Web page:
You can set your Mac's desktop background to any image saved to a common image format. This only takes a second from Finder, Safari, or Photos. Use System Preferences instead if you want more control over the display.
Quick and Easy Desktop Background
Right click the image file.
This is the fastest way to set the background. Just locate the image in Finder and right-click the folder.
- On a one-button mouse, hold down and click to “right click.”
Set Desktop Picture.
Select this option at the bottom of the right-click drop-down menu. Your desktop should change automatically, though it may take a second for a high-resolution image.
Set a picture from Safari.
If you see an image you like while browsing in Safari, right-click it and choose Set Desktop Picture.
View more options.
If you want to browse all images on your computer, including default desktop backgrounds, continue on to the System Preferences section. If you want to tweak the appearance of your wallpaper, skip down to the display options section below.
Using System Preferences
Open System Preferences.
Click the apple icon in the top menu bar and select System Preferences. You can also access System Preferences from the Applications folder.
Select Desktop & Screen Saver.
This is located in the first row.
- If this takes you to Screen Saver options, click the Desktop tab before you continue.
Choose a folder from the left pane.
The folders under the word “Apple” contain images that came with your Mac. Click a folder, and the images inside it will appear in the right pane. You may also see other categories besides Apple, including the “Photos” or “iPhoto” category that contains the photos in that application.
- If you don’t see your photos, keep reading to find out how to add them.
Select an image.
Once you see an image you like, click it in the right pane. Your desktop should change immediately.
- If you don’t like the positioning or size of your image, read about display options below.
Add a folder to the list.
Click the small + icon just below the left pane. In the pop up window, select a folder that contains images. This will add that folder to the left pane.
- It’s not always easy to find your iPhoto or Photos folder. Use the method below if you’re having trouble.
Troubleshoot missing photos.
If the picture you’re looking for does not appear on the list, save it to a different image format in the same folder. You may need to separate photos with different file formats into separate folders.
- To change formats, open the image in Preview or another image viewing program. Use File → Save As and select JPEG, PICT, TIFF, or PNG.
Choosing a Background from Your Photo Library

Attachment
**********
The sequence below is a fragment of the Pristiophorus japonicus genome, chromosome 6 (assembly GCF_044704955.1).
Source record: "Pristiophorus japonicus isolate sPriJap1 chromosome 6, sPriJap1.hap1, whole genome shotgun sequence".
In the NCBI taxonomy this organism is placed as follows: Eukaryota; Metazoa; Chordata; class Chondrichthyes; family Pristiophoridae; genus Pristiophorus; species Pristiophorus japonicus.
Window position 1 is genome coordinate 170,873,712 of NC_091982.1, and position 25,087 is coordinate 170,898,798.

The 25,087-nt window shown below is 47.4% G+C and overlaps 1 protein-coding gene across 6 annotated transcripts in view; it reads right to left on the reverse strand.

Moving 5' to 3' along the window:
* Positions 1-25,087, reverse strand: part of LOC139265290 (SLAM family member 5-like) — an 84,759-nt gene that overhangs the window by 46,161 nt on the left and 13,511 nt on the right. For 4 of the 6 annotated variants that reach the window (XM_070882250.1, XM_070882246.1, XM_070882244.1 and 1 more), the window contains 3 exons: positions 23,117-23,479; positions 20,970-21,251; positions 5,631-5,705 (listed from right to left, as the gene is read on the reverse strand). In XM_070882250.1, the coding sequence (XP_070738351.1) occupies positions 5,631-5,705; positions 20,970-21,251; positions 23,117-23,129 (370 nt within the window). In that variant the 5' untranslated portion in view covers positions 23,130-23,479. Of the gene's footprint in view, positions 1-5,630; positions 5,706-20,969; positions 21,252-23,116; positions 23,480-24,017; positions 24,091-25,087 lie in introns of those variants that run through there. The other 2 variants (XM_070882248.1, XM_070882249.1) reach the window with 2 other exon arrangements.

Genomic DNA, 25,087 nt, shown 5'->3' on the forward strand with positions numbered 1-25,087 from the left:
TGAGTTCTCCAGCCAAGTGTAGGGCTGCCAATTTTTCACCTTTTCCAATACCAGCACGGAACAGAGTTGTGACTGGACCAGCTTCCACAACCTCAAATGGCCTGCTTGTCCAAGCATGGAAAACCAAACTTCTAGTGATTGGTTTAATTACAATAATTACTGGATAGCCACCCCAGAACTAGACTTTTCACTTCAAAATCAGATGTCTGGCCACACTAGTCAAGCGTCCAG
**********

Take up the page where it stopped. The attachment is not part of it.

Open your photo application.
This method describes the process for Photos and iPhoto. Other photo applications may not have this option.
- This process has been confirmed for iPhoto 9.5 and later. Older versions of iPhoto may have a different user interface.
Select the photo.
This photo must be saved to your computer, not stored in an iCloud library or on a camera. You can drag it to your desktop to save it.
- On some versions of the application, you may select multiple photos, or an entire album. This will cause your desktop to cycle through all selected images.
Make it your desktop using the Share button.
Click the Share button in the top right corner. (This looks like a box with a vertical arrow.) Select “Set Desktop Picture.”
- Continue on to display options if you’d like to tweak how the image fits your screen.
Access the original file.
Some users prefer to move all their desktop pictures to one folder, and manage them from System Preferences. You can “drag and drop” the photo to your desktop to make a copy, but this may lower the quality. Try this instead:
- In Photos, select the image you want, then choose → → .
- In iPhoto, right-click (-click) on the image and select “Show File” to reveal the file in Finder. Alternatively, use File → Reveal in Finder → Original.
Open the Desktop preferences screen.
Open System Preferences and select Desktop & Screensaver, followed by the Desktop tab.
Alter how the image fits the screen.
The drop-down menu above the image pane sets the position of the image on the screen. Here’s how each option works:
- Fill screen: Enlarges photo until screen is covered. This will cut off part of the photo if its size ratio is different from your screen.
- Fit to screen: Enlarges photo to fill the height of the screen. Narrow photos will have black borders on either side. Wide photos will have the sides cut off.
- Stretch to fill screen: Distorts photo to fill entire screen with no cut offs.
- Center: Places photo in center of screen surrounded by a solid color.
- Tile: Repeats image in grid to fill screen. In OS 10.7 or later, you can only choose images with resolution lower than your screen.Shrink large images if you want to tile them.
- If you choose an option that doesn’t fill the screen, a button will appear to the right of the drop-down menu. Click this to change the color of the border.
Turn your desktop into a slideshow.
Under the image pane, check “Change picture” to cycle between all images in the selected folder. Change how often the picture changes with the drop-down menu.
- By default, this will cycle in the order the images are placed in the folder. Check “Random order” to change this.
Change the menu bar appearance.
Check “Translucent menu bar” if you want the background visible “behind” the top menu bar. Uncheck it if you prefer an opaque bar.
- This option is not available for all computers.
- On some versions of Mac OS X, images in the Desktop Pictures folder can only be displayed as “Fit to Screen.” If you want to change it to a different display, move it to a different folder. The Desktop Pictures folder is located in Macintosh HD → Library.
- Apple recommends using photos at least 1024 x 768 pixels in size.